Former councilman pleads guilty to surging into U.S. Capitol, taking CSPAN charger

Former Parkersburg Councilman Eric Barber told a federal judge he knew he was not supposed to surge into the U.S. Capitol on Jan. 6.

“When I entered the Capitol building, I knew we weren’t supposed to be there,” Barber told U.S. District Judge Christopher Cooper.

Eric Barber

Barber, who was elected to Parkersburg Council in 2016, pleaded guilty today in U.S. District Court for the District of Columbia to two misdemeanors.

One is a count of parading, demonstrating or picketing in a Capitol Building. The other is theft, an accusation that Barber stole a charging station belonging to a CSPAN employee.

“I took that without permission of CSPAN,” Barber told the judge today.

In exchange for his guilty plea, additional charges originally filed against Barber are being dropped. He also gives up his right to a jury trial, where he might have testified in his own defense.

Hundreds of people face charges from the breach of the U.S. Capitol on Jan. 6. They are being processed in a court system still operating under coronavirus precautions.

A mob storming the U.S. Capitol that day disrupted the constitutional duty of counting Electoral College votes and prompted the evacuations of representatives, senators and Vice President Mike Pence. One woman was fatally shot while trying to climb into the chambers, three others died from “medical emergencies” and more than 100 police officers were injured.

Of the thousands of protesters in Washington, D.C., that day, about 800 went into the Capitol, police have said.

Investigators began examining Barber’s conduct in Washington, D.C., after multiple people provided tips.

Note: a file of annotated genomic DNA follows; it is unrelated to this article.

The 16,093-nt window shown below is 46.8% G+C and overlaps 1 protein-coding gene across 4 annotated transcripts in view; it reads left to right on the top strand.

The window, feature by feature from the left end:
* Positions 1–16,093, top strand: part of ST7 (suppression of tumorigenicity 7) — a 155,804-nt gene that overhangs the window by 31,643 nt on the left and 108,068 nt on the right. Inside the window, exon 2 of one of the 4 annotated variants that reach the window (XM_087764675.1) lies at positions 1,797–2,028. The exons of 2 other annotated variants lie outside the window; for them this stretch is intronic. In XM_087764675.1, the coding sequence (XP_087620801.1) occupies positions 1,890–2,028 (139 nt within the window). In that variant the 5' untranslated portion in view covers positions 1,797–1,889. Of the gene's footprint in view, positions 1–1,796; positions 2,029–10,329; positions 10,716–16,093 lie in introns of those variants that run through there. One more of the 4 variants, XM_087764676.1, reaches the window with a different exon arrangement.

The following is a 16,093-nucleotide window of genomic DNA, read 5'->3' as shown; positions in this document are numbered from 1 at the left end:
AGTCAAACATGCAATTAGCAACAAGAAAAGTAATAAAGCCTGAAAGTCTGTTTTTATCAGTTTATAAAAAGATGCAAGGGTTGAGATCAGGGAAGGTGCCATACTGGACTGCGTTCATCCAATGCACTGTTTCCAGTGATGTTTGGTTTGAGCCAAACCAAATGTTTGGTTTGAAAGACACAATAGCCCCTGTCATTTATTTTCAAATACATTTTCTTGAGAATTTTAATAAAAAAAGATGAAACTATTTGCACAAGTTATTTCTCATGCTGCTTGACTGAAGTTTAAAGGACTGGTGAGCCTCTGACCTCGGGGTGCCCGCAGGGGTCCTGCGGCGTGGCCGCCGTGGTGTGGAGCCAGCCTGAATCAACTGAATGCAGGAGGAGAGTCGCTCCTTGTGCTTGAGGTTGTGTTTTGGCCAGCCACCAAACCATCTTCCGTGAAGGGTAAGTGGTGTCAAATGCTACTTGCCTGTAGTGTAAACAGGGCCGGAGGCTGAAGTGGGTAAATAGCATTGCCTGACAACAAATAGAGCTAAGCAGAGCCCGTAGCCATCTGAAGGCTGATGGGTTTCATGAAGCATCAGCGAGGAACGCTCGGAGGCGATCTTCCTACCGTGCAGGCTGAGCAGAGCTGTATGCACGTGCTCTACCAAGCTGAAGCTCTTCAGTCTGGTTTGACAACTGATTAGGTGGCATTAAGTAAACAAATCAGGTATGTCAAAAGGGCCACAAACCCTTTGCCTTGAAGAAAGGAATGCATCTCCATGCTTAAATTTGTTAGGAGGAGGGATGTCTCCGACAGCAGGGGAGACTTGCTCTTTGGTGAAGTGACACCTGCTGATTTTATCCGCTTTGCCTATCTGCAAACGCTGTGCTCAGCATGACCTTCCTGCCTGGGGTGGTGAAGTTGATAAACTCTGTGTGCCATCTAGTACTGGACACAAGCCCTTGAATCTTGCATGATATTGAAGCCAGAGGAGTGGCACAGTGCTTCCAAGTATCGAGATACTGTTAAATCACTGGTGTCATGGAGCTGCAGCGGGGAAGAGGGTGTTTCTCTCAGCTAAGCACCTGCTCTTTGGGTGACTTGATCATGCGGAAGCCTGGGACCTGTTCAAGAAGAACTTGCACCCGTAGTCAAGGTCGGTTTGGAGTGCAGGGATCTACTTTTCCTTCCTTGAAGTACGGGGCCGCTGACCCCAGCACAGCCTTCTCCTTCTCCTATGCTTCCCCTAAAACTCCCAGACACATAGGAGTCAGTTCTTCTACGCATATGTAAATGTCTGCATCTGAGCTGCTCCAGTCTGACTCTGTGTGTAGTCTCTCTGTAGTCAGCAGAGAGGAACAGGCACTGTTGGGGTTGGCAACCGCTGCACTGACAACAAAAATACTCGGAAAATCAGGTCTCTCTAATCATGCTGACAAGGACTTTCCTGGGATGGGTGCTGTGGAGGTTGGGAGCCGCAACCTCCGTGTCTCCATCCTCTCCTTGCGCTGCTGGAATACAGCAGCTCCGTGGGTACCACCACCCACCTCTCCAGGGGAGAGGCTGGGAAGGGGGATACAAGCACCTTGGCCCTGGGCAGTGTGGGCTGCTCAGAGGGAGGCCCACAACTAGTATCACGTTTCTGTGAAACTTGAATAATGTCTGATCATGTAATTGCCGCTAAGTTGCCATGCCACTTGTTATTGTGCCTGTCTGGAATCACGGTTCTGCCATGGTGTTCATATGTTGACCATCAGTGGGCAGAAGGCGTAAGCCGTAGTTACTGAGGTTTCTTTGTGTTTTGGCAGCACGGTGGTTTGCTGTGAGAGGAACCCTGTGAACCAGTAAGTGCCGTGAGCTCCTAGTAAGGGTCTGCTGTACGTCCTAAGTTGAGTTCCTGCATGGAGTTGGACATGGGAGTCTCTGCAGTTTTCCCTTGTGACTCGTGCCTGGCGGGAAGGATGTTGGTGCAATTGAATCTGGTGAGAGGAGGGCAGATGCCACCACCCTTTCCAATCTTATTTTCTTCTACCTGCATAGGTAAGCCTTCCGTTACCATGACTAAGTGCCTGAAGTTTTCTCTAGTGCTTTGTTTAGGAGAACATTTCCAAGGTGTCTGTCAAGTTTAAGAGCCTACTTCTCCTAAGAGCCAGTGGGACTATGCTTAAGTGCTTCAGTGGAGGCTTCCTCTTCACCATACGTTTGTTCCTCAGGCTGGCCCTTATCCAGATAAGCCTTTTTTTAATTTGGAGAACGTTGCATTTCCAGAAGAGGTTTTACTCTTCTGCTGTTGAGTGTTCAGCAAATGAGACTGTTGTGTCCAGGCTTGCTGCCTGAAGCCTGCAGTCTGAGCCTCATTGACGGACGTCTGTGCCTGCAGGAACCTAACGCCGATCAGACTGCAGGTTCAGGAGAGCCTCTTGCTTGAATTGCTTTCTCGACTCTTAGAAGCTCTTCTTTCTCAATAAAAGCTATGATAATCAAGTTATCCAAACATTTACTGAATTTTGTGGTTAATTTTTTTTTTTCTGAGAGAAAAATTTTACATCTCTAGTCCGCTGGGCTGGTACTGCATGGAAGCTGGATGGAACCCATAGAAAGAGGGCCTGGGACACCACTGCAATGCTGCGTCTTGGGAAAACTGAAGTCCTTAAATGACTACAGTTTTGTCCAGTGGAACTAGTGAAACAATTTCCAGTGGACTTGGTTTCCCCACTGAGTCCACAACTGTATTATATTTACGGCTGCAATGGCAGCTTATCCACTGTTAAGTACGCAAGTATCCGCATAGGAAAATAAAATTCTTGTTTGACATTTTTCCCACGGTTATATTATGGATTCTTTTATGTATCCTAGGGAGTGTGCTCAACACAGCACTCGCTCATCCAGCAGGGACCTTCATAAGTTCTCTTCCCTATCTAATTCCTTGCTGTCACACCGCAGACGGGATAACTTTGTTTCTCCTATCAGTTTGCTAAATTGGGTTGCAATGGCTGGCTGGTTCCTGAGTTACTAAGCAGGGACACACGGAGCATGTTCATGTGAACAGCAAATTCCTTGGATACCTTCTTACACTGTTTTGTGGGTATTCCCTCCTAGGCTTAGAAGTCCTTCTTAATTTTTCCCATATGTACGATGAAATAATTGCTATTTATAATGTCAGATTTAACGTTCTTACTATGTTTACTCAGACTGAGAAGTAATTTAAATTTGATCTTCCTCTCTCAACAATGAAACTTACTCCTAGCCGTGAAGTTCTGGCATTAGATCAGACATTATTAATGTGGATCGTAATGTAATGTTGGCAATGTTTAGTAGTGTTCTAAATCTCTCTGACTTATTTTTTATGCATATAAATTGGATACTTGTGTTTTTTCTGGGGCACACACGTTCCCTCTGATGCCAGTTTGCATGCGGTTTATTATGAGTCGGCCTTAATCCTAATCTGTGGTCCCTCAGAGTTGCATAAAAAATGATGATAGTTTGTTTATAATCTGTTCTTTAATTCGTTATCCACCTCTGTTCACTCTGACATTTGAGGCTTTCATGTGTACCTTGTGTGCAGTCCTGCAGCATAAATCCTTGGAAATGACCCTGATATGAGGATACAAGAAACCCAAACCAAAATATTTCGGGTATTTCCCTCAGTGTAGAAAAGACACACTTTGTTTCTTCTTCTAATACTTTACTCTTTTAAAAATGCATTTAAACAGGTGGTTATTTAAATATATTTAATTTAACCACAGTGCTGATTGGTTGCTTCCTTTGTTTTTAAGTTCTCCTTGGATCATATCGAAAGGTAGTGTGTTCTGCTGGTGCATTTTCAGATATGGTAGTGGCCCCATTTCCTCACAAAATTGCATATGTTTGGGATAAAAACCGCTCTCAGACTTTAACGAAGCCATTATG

The investigators examined Barber’s own livestream video and social media posts, interviews he provided to local newspaper and television reporters about being in Washington, D.C. that day, as well as video from inside the Capitol.

As images spread of the people inside the Capitol, local people identified a man who looked a lot like Barber wearing a green combat-style helmet and a military-style field jacket.

In a YouTube video called “Shooting and Storming of the U.S. Capitol in Washington, D.C.,” the same man in a crowded doorway says “They’re giving us the building?” He then taps the helmet with both hands and begins moving toward the front as the crowd chants, “Break it down, break it down.”

Assistant U.S. Attorney Brenda Johnson today described security camera images that showed Barber’s movements through the Capitol.

“He took a selfie of himself inside the Rotunda and stopped at a CSPAN media station, searched through items and unplugged a power station, plugging it into a device and taking it with him,” Johnson said.

On March 3, she said, FBI agents executing a search warrant at Barber’s home found the power station being used and also identified the green army helmet.

“Did she get anything wrong?” Judge Cooper asked of Johnson’s description.

“No, that was accurate, your honor,” Barber responded.

West Virginians facing federal charges of entering the Capitol that day are Barber; Morgantown sandwich shop owner George Tanios; former Parkersburg Councilman Eric Barber, former state Delegate Derrick Evans of Wayne County, who resigned after being charged, and college senior Gracyn Courtright of Hurricane.

Courtright, who has also pleaded guilty, has a sentencing hearing at 10 a.m. Friday.

Judge Cooper set a sentencing date for Barber of 2 p.m. March 31.

“Just because you might not like the sentence I give, that will be no reason for you to withdraw from your plea agreement. Do you understand?” Cooper asked.

“I understand,” Barber responded.

Finally, Judge Cooper asked, “What is your plea?”

Barber replied, “I plead guilty to the offenses that were stated by the prosecutor’s office.”





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